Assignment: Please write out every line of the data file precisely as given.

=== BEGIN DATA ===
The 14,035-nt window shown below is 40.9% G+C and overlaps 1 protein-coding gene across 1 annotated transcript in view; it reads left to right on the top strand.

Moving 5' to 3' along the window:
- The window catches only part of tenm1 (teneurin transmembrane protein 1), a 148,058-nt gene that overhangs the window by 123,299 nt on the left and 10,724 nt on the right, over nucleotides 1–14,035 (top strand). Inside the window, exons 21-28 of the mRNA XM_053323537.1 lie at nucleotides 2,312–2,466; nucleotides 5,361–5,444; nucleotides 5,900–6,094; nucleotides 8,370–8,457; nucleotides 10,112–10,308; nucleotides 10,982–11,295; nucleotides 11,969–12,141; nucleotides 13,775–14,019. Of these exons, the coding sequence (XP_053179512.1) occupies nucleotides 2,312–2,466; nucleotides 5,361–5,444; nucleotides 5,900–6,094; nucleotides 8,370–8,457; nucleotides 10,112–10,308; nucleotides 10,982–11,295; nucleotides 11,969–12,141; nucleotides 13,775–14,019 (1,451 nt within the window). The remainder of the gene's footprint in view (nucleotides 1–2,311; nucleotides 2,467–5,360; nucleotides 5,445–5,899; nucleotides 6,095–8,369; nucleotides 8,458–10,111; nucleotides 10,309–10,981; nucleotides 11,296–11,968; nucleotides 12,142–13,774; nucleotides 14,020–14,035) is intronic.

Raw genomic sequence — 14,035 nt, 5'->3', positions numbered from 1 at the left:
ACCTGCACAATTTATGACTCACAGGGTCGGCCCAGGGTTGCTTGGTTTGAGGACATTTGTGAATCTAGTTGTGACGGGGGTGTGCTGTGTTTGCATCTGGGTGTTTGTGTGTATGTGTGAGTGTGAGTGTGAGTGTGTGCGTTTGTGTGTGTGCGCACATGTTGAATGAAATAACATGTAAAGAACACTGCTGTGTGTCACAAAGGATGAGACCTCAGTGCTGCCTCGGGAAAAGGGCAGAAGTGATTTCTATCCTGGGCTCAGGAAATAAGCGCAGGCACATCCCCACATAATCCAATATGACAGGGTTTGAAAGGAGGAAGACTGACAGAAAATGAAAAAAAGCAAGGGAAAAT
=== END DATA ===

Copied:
The 14,035-nt window shown below is 40.9% G+C and overlaps 1 protein-coding gene across 1 annotated transcript in view; it reads left to right on the top strand.

Moving 5' to 3' along the window:
- The window catches only part of tenm1 (teneurin transmembrane protein 1), a 148,058-nt gene that overhangs the window by 123,299 nt on the left and 10,724 nt on the right, over nucleotides 1–14,035 (top strand). Inside the window, exons 21-28 of the mRNA XM_053323537.1 lie at nucleotides 2,312–2,466; nucleotides 5,361–5,444; nucleotides 5,900–6,094; nucleotides 8,370–8,457; nucleotides 10,112–10,308; nucleotides 10,982–11,295; nucleotides 11,969–12,141; nucleotides 13,775–14,019. Of these exons, the coding sequence (XP_053179512.1) occupies nucleotides 2,312–2,466; nucleotides 5,361–5,444; nucleotides 5,900–6,094; nucleotides 8,370–8,457; nucleotides 10,112–10,308; nucleotides 10,982–11,295; nucleotides 11,969–12,141; nucleotides 13,775–14,019 (1,451 nt within the window). The remainder of the gene's footprint in view (nucleotides 1–2,311; nucleotides 2,467–5,360; nucleotides 5,445–5,899; nucleotides 6,095–8,369; nucleotides 8,458–10,111; nucleotides 10,309–10,981; nucleotides 11,296–11,968; nucleotides 12,142–13,774; nucleotides 14,020–14,035) is intronic.

Raw genomic sequence — 14,035 nt, 5'->3', positions numbered from 1 at the left:
ACCTGCACAATTTATGACTCACAGGGTCGGCCCAGGGTTGCTTGGTTTGAGGACATTTGTGAATCTAGTTGTGACGGGGGTGTGCTGTGTTTGCATCTGGGTGTTTGTGTGTATGTGTGAGTGTGAGTGTGAGTGTGTGCGTTTGTGTGTGTGCGCACATGTTGAATGAAATAACATGTAAAGAACACTGCTGTGTGTCACAAAGGATGAGACCTCAGTGCTGCCTCGGGAAAAGGGCAGAAGTGATTTCTATCCTGGGCTCAGGAAATAAGCGCAGGCACATCCCCACATAATCCAATATGACAGGGTTTGAAAGGAGGAAGACTGACAGAAAATGAAAAAAAGCAAGGGAAAAT